Chapter 2. The problem and the solution

It's obvious, then, that these four types of languages and their four contenders in this study (C, Python, Eiffel, and Haskell) have different strengths and weaknesses; C can handle systems effort and is the "lowest common denominator" for function calling. Python has an enormous standard library and a flexible, mutable execution; Eiffel has strong typing, design by contract, and a "large-scale construction" feel; Haskell is powerful and easy to reason about in a narrow domain.

If only they talked to each other...

Component programming offers one possible solution. If each of the previous languages could communicate via defined components and interfaces (such as CORBA or COM), the problem could be soluble that way. But while this is an outstanding solution in many ways (and certainly leaves the door open for other languages) there may be situations in which a request broker or other middleware is undesirable; it may be a better tradeoff to call each language directly.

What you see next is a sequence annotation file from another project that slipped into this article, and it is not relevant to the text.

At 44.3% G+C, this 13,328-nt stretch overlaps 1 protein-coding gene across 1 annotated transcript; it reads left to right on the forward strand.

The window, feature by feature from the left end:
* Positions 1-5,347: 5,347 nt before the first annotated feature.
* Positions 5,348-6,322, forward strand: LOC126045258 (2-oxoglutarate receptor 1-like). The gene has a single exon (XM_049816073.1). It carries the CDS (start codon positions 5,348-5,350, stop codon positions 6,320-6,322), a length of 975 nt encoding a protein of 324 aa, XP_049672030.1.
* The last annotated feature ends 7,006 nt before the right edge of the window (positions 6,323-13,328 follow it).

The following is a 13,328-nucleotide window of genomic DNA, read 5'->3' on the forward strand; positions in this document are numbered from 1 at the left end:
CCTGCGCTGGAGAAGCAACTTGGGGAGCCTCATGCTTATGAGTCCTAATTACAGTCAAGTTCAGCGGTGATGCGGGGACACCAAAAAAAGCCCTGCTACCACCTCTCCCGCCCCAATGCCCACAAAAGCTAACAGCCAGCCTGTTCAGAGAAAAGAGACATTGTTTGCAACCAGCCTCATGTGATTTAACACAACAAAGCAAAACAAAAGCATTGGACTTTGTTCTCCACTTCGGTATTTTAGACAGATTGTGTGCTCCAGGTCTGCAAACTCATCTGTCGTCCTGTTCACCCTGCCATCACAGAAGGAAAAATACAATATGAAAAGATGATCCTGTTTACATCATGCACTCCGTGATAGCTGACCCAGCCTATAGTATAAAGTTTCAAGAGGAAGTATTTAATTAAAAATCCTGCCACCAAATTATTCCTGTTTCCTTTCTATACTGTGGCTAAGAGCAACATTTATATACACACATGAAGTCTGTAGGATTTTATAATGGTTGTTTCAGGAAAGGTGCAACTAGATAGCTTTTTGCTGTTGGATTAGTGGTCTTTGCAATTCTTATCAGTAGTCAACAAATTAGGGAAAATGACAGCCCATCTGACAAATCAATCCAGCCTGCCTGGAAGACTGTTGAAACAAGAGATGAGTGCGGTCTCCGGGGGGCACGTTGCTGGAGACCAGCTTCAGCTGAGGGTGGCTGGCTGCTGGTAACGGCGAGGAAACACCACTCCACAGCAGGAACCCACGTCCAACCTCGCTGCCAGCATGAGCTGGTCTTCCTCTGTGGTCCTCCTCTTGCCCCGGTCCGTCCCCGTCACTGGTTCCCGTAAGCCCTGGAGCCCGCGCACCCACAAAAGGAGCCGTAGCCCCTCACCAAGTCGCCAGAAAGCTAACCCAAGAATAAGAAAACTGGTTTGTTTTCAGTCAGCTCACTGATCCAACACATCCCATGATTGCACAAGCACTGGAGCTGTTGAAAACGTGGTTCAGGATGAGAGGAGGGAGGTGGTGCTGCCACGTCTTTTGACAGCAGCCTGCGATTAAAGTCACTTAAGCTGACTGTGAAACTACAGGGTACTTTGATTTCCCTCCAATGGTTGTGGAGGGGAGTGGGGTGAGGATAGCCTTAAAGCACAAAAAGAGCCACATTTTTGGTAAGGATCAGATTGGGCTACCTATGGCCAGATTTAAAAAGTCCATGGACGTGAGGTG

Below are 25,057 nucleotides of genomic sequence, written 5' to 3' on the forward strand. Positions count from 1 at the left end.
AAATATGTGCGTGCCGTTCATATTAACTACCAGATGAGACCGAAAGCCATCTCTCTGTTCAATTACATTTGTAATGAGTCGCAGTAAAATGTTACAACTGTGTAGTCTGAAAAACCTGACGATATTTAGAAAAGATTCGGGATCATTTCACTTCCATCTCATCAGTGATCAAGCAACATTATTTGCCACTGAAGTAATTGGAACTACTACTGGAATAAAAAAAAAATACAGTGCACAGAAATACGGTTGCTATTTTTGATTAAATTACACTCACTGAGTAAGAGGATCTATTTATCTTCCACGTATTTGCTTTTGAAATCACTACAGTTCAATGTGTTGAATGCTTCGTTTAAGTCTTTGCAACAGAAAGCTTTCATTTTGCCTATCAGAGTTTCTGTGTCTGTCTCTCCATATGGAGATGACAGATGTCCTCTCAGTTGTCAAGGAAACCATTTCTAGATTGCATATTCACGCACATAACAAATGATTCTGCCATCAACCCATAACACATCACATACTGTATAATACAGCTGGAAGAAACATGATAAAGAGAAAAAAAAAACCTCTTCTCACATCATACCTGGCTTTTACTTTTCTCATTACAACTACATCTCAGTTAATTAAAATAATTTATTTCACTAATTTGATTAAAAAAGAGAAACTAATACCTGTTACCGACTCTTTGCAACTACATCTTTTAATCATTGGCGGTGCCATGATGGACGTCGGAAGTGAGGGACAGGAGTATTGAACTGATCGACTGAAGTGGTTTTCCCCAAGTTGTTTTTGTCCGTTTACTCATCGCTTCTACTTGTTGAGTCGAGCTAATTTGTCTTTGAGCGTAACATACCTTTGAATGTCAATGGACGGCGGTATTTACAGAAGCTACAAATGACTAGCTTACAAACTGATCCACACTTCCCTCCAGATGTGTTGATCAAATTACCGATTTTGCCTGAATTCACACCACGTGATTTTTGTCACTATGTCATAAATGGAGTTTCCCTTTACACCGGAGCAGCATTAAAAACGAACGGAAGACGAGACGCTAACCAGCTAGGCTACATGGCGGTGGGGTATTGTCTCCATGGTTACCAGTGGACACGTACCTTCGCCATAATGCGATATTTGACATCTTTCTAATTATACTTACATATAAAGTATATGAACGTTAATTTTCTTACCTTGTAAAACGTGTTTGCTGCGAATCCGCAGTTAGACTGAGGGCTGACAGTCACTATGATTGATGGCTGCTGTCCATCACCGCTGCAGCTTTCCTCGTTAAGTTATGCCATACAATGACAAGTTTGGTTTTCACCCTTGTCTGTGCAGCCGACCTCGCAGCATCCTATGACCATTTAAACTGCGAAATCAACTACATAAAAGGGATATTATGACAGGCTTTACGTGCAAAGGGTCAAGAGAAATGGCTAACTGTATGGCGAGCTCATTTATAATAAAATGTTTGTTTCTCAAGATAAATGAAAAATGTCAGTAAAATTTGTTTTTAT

The solution I'll pursue here, while a bit clumsy, addresses the problem in a different way. Because C is the most widely-used systems programming language, the other three all have some sort of C interface. By using C as the glue between the three, we should be able to create a set of libraries and tools to automate and simplify the process of using the four together: structure a large application in Eiffel, script it and extend it at run-time using Python, refer to Haskell for thorny numerical sections, and drop down to C for any system-specific bit-twiddling stuff.